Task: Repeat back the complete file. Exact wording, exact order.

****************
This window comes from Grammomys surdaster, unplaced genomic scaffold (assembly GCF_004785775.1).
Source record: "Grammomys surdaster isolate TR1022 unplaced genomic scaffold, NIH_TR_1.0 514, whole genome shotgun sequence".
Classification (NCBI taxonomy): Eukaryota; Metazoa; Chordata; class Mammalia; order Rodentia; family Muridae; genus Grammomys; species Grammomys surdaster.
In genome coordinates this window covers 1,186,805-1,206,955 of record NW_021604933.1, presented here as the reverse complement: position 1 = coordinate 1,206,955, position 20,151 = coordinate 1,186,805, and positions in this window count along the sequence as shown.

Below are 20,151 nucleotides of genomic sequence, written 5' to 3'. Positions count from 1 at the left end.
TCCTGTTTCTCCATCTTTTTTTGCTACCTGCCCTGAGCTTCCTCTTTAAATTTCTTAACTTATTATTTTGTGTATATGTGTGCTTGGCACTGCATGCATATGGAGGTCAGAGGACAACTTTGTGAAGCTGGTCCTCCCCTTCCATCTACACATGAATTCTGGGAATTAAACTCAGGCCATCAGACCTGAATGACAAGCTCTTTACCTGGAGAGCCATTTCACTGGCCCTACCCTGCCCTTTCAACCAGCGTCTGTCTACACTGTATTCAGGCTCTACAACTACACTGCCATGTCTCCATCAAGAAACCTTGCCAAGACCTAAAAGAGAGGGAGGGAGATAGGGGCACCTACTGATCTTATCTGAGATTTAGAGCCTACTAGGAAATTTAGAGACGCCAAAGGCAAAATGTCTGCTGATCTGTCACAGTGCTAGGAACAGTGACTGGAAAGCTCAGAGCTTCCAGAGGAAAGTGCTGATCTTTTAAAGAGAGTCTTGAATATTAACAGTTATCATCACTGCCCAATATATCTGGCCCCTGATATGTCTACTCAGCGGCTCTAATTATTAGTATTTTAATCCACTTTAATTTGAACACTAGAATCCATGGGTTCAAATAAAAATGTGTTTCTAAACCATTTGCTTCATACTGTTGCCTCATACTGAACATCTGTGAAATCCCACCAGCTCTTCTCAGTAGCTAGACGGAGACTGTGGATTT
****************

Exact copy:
This window comes from Grammomys surdaster, unplaced genomic scaffold (assembly GCF_004785775.1).
Source record: "Grammomys surdaster isolate TR1022 unplaced genomic scaffold, NIH_TR_1.0 514, whole genome shotgun sequence".
Classification (NCBI taxonomy): Eukaryota; Metazoa; Chordata; class Mammalia; order Rodentia; family Muridae; genus Grammomys; species Grammomys surdaster.
In genome coordinates this window covers 1,186,805-1,206,955 of record NW_021604933.1, presented here as the reverse complement: position 1 = coordinate 1,206,955, position 20,151 = coordinate 1,186,805, and positions in this window count along the sequence as shown.

Below are 20,151 nucleotides of genomic sequence, written 5' to 3'. Positions count from 1 at the left end.
TCCTGTTTCTCCATCTTTTTTTGCTACCTGCCCTGAGCTTCCTCTTTAAATTTCTTAACTTATTATTTTGTGTATATGTGTGCTTGGCACTGCATGCATATGGAGGTCAGAGGACAACTTTGTGAAGCTGGTCCTCCCCTTCCATCTACACATGAATTCTGGGAATTAAACTCAGGCCATCAGACCTGAATGACAAGCTCTTTACCTGGAGAGCCATTTCACTGGCCCTACCCTGCCCTTTCAACCAGCGTCTGTCTACACTGTATTCAGGCTCTACAACTACACTGCCATGTCTCCATCAAGAAACCTTGCCAAGACCTAAAAGAGAGGGAGGGAGATAGGGGCACCTACTGATCTTATCTGAGATTTAGAGCCTACTAGGAAATTTAGAGACGCCAAAGGCAAAATGTCTGCTGATCTGTCACAGTGCTAGGAACAGTGACTGGAAAGCTCAGAGCTTCCAGAGGAAAGTGCTGATCTTTTAAAGAGAGTCTTGAATATTAACAGTTATCATCACTGCCCAATATATCTGGCCCCTGATATGTCTACTCAGCGGCTCTAATTATTAGTATTTTAATCCACTTTAATTTGAACACTAGAATCCATGGGTTCAAATAAAAATGTGTTTCTAAACCATTTGCTTCATACTGTTGCCTCATACTGAACATCTGTGAAATCCCACCAGCTCTTCTCAGTAGCTAGACGGAGACTGTGGATTT